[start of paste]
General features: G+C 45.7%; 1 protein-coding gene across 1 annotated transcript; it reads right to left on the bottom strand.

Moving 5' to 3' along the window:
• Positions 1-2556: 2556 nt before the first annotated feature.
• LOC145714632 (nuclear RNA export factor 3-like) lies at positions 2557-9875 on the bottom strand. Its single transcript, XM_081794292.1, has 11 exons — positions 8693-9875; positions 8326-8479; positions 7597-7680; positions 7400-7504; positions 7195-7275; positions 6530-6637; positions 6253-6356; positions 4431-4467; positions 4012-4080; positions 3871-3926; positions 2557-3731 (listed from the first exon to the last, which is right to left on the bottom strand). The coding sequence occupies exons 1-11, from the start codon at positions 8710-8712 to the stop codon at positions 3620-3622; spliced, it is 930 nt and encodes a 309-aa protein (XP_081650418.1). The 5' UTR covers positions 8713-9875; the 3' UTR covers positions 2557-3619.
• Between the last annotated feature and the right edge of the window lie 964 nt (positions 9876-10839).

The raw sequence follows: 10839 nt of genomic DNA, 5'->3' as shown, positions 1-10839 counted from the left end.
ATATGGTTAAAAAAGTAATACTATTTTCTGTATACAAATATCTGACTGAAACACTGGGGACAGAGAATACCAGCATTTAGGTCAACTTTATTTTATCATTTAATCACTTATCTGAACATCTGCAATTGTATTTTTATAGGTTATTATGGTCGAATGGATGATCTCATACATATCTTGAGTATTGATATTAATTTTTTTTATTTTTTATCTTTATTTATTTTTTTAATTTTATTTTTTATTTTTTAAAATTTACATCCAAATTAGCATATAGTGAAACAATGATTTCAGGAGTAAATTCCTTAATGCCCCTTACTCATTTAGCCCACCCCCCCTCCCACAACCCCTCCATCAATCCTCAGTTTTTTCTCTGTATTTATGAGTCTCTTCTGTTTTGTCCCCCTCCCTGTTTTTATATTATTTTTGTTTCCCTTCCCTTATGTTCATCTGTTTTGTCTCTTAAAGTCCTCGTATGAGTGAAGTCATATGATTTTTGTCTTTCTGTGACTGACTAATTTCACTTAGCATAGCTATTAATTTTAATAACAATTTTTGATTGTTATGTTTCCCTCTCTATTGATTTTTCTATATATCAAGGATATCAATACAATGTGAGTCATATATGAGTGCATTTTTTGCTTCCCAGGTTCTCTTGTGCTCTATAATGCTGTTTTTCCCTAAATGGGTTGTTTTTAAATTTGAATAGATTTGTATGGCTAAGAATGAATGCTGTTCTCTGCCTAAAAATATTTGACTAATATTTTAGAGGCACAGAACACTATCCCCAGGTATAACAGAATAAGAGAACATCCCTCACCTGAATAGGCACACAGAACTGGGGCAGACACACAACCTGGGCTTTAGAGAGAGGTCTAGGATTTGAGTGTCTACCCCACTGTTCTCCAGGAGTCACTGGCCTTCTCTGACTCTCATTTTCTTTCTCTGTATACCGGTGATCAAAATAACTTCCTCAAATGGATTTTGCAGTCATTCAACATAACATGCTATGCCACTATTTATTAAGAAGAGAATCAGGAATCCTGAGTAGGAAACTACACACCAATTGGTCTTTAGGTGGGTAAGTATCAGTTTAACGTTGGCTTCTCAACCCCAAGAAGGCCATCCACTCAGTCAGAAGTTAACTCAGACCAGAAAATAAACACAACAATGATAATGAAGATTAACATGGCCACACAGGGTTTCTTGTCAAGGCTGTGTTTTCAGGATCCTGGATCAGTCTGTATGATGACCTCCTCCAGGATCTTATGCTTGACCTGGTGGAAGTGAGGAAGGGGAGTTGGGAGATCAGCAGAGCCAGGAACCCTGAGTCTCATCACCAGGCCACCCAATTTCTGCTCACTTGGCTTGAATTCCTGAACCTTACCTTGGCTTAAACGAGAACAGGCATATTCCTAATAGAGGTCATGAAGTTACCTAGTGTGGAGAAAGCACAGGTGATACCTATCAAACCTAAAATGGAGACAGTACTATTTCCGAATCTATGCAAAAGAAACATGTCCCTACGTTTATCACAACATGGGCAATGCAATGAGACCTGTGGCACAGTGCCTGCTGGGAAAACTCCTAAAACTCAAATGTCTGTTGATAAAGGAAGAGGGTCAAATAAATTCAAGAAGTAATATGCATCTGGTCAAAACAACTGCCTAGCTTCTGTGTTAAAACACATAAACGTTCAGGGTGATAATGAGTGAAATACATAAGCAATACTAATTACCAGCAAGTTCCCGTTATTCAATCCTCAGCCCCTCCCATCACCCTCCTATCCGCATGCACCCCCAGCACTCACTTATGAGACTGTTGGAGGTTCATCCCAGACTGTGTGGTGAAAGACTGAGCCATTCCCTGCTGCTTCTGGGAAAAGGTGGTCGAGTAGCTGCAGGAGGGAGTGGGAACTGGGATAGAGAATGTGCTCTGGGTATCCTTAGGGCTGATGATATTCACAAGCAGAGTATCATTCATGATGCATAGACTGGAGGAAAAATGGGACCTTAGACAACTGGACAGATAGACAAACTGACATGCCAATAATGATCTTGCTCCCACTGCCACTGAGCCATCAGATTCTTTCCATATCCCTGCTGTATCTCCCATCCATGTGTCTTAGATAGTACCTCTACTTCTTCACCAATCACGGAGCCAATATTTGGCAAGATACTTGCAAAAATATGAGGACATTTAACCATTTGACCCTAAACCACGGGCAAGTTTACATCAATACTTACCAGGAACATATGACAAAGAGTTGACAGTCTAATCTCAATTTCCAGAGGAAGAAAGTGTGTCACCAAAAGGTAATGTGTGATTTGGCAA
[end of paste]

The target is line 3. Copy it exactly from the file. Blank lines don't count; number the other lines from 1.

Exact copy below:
• Positions 1-2556: 2556 nt before the first annotated feature.